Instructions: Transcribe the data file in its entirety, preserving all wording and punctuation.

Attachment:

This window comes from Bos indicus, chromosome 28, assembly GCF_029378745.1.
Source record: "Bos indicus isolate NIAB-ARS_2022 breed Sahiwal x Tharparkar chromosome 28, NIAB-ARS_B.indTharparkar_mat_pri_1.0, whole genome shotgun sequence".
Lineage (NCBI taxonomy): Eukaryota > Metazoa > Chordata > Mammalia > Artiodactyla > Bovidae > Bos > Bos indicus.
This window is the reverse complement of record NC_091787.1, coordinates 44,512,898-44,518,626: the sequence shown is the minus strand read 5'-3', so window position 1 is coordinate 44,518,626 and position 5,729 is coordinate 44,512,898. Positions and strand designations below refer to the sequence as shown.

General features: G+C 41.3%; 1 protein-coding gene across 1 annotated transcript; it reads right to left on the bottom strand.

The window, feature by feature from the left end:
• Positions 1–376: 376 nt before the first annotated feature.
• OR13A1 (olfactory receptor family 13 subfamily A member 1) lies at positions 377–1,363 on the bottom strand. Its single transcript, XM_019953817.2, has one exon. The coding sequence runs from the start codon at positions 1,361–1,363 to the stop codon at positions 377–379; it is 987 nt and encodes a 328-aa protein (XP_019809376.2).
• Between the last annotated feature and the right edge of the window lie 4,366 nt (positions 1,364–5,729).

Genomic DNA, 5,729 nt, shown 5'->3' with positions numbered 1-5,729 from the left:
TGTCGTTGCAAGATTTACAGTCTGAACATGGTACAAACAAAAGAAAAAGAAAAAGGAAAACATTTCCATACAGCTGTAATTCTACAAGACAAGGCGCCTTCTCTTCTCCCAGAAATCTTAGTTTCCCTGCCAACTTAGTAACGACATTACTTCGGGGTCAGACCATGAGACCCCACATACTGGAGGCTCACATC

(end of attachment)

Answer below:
This window comes from Bos indicus, chromosome 28, assembly GCF_029378745.1.
Source record: "Bos indicus isolate NIAB-ARS_2022 breed Sahiwal x Tharparkar chromosome 28, NIAB-ARS_B.indTharparkar_mat_pri_1.0, whole genome shotgun sequence".
Lineage (NCBI taxonomy): Eukaryota > Metazoa > Chordata > Mammalia > Artiodactyla > Bovidae > Bos > Bos indicus.
This window is the reverse complement of record NC_091787.1, coordinates 44,512,898-44,518,626: the sequence shown is the minus strand read 5'-3', so window position 1 is coordinate 44,518,626 and position 5,729 is coordinate 44,512,898. Positions and strand designations below refer to the sequence as shown.

General features: G+C 41.3%; 1 protein-coding gene across 1 annotated transcript; it reads right to left on the bottom strand.

The window, feature by feature from the left end:
• Positions 1–376: 376 nt before the first annotated feature.
• OR13A1 (olfactory receptor family 13 subfamily A member 1) lies at positions 377–1,363 on the bottom strand. Its single transcript, XM_019953817.2, has one exon. The coding sequence runs from the start codon at positions 1,361–1,363 to the stop codon at positions 377–379; it is 987 nt and encodes a 328-aa protein (XP_019809376.2).
• Between the last annotated feature and the right edge of the window lie 4,366 nt (positions 1,364–5,729).

Genomic DNA, 5,729 nt, shown 5'->3' with positions numbered 1-5,729 from the left:
TGTCGTTGCAAGATTTACAGTCTGAACATGGTACAAACAAAAGAAAAAGAAAAAGGAAAACATTTCCATACAGCTGTAATTCTACAAGACAAGGCGCCTTCTCTTCTCCCAGAAATCTTAGTTTCCCTGCCAACTTAGTAACGACATTACTTCGGGGTCAGACCATGAGACCCCACATACTGGAGGCTCACATC